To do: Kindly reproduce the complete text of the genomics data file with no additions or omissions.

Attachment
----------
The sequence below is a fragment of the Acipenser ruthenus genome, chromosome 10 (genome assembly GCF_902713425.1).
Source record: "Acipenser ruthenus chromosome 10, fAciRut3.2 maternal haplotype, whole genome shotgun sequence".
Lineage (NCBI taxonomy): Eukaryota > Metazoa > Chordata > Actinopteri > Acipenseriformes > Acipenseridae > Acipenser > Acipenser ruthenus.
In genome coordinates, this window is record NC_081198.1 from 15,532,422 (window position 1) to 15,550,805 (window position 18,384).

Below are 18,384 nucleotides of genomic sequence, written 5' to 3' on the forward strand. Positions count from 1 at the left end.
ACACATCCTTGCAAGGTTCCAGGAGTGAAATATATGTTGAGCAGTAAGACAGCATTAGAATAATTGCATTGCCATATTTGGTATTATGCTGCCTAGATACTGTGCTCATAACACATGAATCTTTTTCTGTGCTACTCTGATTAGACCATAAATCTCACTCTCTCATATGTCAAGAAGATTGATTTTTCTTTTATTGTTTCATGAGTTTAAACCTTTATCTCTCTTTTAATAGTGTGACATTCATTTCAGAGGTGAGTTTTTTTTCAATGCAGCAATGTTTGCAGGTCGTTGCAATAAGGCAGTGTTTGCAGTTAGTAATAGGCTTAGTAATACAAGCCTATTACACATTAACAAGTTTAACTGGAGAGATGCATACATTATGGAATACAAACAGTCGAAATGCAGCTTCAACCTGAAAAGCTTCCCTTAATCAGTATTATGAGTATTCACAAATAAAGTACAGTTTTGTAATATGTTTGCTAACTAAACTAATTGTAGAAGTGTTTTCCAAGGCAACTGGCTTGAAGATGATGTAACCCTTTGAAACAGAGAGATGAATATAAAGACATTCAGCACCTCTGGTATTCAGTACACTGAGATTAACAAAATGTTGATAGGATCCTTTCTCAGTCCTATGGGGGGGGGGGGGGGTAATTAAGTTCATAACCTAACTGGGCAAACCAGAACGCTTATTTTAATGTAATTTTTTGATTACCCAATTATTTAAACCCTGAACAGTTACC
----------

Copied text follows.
The sequence below is a fragment of the Acipenser ruthenus genome, chromosome 10 (genome assembly GCF_902713425.1).
Source record: "Acipenser ruthenus chromosome 10, fAciRut3.2 maternal haplotype, whole genome shotgun sequence".
Lineage (NCBI taxonomy): Eukaryota > Metazoa > Chordata > Actinopteri > Acipenseriformes > Acipenseridae > Acipenser > Acipenser ruthenus.
In genome coordinates, this window is record NC_081198.1 from 15,532,422 (window position 1) to 15,550,805 (window position 18,384).

Below are 18,384 nucleotides of genomic sequence, written 5' to 3' on the forward strand. Positions count from 1 at the left end.
ACACATCCTTGCAAGGTTCCAGGAGTGAAATATATGTTGAGCAGTAAGACAGCATTAGAATAATTGCATTGCCATATTTGGTATTATGCTGCCTAGATACTGTGCTCATAACACATGAATCTTTTTCTGTGCTACTCTGATTAGACCATAAATCTCACTCTCTCATATGTCAAGAAGATTGATTTTTCTTTTATTGTTTCATGAGTTTAAACCTTTATCTCTCTTTTAATAGTGTGACATTCATTTCAGAGGTGAGTTTTTTTTCAATGCAGCAATGTTTGCAGGTCGTTGCAATAAGGCAGTGTTTGCAGTTAGTAATAGGCTTAGTAATACAAGCCTATTACACATTAACAAGTTTAACTGGAGAGATGCATACATTATGGAATACAAACAGTCGAAATGCAGCTTCAACCTGAAAAGCTTCCCTTAATCAGTATTATGAGTATTCACAAATAAAGTACAGTTTTGTAATATGTTTGCTAACTAAACTAATTGTAGAAGTGTTTTCCAAGGCAACTGGCTTGAAGATGATGTAACCCTTTGAAACAGAGAGATGAATATAAAGACATTCAGCACCTCTGGTATTCAGTACACTGAGATTAACAAAATGTTGATAGGATCCTTTCTCAGTCCTATGGGGGGGGGGGGGGGTAATTAAGTTCATAACCTAACTGGGCAAACCAGAACGCTTATTTTAATGTAATTTTTTGATTACCCAATTATTTAAACCCTGAACAGTTACC